Norman Banks contemplates death and discipleship through Our Lady of Sorrows



‘Ask a sign of the Lord your God; let it be deep as Sheol or high as heaven’.  (Isaiah 7)


I have an image in my head of the Pietà of Michelangelo in St Peter’s in Rome, which is just to the right of the main doors as you enter. It is one of the first thing of beauty that the pilgrim encounters on entering the basilica. I can remember when you could walk around it and get up really close before it was sadly attacked and had to be separated from us by a glass screen.  It is one of Michelangelo’s earliest masterpieces, he was only twenty two when he completed it, and to this day it remains something of a mystery how such a young artist could make the marble so flow and almost melt, as Mary holds her dead son in her arms. It is as if there are no longer any bones in Our Lord’s body as it lies limp and vulnerable for all to see. And Mary in her helplessness, protects the child of her womb, the child of her dreams, neither keeping him to herself nor offering him to the world, as it is as if the life in her has also flowed away with grief and anguish.

Several years ago, I accompanied a friend to a Commonwealth War cemetery to find the grave of her elder brother. No one from the family had ever been there in the sixty or so years since he had been laid to rest. It was a poignant and never to be forgotten moment, when among the white stone and the blue irises, we found the grave of her brother. Hearts were near to breaking as memories flooded back of the young man who had set out from home as a teenager, never to return. Little was said that day, but the next morning we made a visit to St Peter’s in Rome. On entering the Basilica she was immediately drawn to Michelangelo’s Pietà and lingered there a long, long time. Later she told me how it had affected her at a very deep and personal level. Her own mother had been much on her mind at the war cemetery, and she   found herself comparing the experiences of both women in the terrible loss of their sons. Mary had at least held her dead son, Jesus, in her arms while her own mother had only a telegram, a fragment of paper to hold, on which was written a few words, words that had broken her heart.

Jesus’ heart was quite literally broken upon the Cross. God’s son, all-powerful, all-knowing had self-emptied himself of his divinity to share fully in our humanity, risking everything, even to death on a cross for love of us. And his heart, so full of love and compassion, had broken upon the tree. And in that moment Mary’s heart had broken too. All the hope and promise invested in her charismatic Son ended in a tortured, lifeless corpse. Mary who had been given the gift of all gifts, the privilege of bearing God’s Son, who had dandled him upon her knee, and watched him grow up, now experienced emptiness and heart-breaking loss.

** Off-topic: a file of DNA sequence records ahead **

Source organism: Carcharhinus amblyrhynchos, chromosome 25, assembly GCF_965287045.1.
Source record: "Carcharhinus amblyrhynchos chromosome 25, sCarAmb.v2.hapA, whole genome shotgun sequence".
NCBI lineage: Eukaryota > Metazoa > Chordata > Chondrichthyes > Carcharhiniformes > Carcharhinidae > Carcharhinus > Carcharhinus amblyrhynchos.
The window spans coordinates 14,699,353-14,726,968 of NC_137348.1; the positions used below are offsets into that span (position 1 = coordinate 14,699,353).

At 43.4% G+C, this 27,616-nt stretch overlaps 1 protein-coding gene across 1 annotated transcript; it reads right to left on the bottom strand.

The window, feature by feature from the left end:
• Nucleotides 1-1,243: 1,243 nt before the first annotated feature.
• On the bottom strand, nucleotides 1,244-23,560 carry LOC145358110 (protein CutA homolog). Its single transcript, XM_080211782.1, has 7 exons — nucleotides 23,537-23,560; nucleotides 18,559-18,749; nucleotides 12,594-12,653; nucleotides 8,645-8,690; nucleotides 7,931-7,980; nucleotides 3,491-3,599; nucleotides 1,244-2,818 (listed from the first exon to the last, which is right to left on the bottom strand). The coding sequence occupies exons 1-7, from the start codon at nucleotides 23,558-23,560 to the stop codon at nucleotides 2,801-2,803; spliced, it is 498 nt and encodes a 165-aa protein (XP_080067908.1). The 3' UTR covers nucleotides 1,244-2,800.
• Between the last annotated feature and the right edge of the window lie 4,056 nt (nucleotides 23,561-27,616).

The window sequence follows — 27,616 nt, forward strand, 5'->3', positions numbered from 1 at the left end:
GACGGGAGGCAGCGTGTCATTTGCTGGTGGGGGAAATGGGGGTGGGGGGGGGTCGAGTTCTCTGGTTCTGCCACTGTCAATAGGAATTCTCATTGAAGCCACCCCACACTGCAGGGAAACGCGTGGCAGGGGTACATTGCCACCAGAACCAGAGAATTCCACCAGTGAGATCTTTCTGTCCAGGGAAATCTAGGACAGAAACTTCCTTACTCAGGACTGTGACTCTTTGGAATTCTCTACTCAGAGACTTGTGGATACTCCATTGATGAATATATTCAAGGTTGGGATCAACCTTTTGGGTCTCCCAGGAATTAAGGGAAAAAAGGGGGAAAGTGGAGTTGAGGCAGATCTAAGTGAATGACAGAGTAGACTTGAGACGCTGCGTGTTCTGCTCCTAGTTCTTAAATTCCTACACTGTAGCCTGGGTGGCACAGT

As the Poet Laureate Cecil Day-Lewis so wisely observed, as he pondered the image of the dead Jesus in the arms of his mother in Saint Peter’s, Rome:

I was lost, ill at ease here, until by chance

In a side chapel we found a woman mourning

Her son: all the lacrimae rerum flowed

To her gesture of grief, all life’s blood from his stone.

There is no gap or discord between the divine

And the human in that Pietà of Michaelangelo.


I too have spent many a few moments in the presence of that most poignant of sculptures and to my mind nowhere else has stone been rendered so fluid and liquid, no-where else has flowed from the hardest of materials such intense and poignant emotion.

The special day, Our Lady of Sorrows, is given us by Holy Church so that we might pause a little and reflect on Christian discipleship, learning from Mary’s own personal example and honestly measuring our own. Some churches and cathedrals, such as Norwich with its own chapel of Our Lady of Pity, even have places set aside to ponder the mystery of our redemption.

Christian discipleship is a risky business. The Scriptural imperative makes heavy demands on all of us. An event like a retreat or diocesan conference can be an opportunity to pause, reflect and respond afresh to the call of the Incarnate and Redeeming Lord. We need all the help we can muster from wherever it is offered. And a good resource, often under-valued and under-used in the Anglican tradition is a daily relationship with the Holy Family rather than one that is confined to the Christmas season.

And images such as Michelangelo’s Pieta do help. Because they can touch us at a deep level and express things inside of us that are hard to express. Our sculpture, more than words can ever do, can help expresses our deepest feelings and emotions as we struggle with the deep experiences of our human condition.  Of death and life, of ugliness and beauty, of youth and feebleness, fullness and emptiness, success and failure, joy and pain, height and depth all that makes up the rollercoaster of emotions that is us. We need these signs, pointers, triggers, images, insights that help us in trying to make sense of it all, in our personal lives and in our Christian ministries.

And so, we end as we began with those words from Isaiah Seven: ‘Again, the Lord spoke to Ahaz. Ask for a sign of the Lord your God: Let it be deep as Sheol or high as heaven. And the sign: ‘Behold, a young woman shall conceive and bear a son, and shall call his name Immanuel’.

May our Lady of Pity pray with us and ever point us to her Son. May we all find renewal as we commit ourselves again and again to journeying in faith with the Man of Sorrows, the Prince of Peace, our Redeeming and Resurrected Lord, Christ, our Saviour, brother and friend.


Adapted from an address given by Bishop Norman to the clergy of Norwich diocese last month.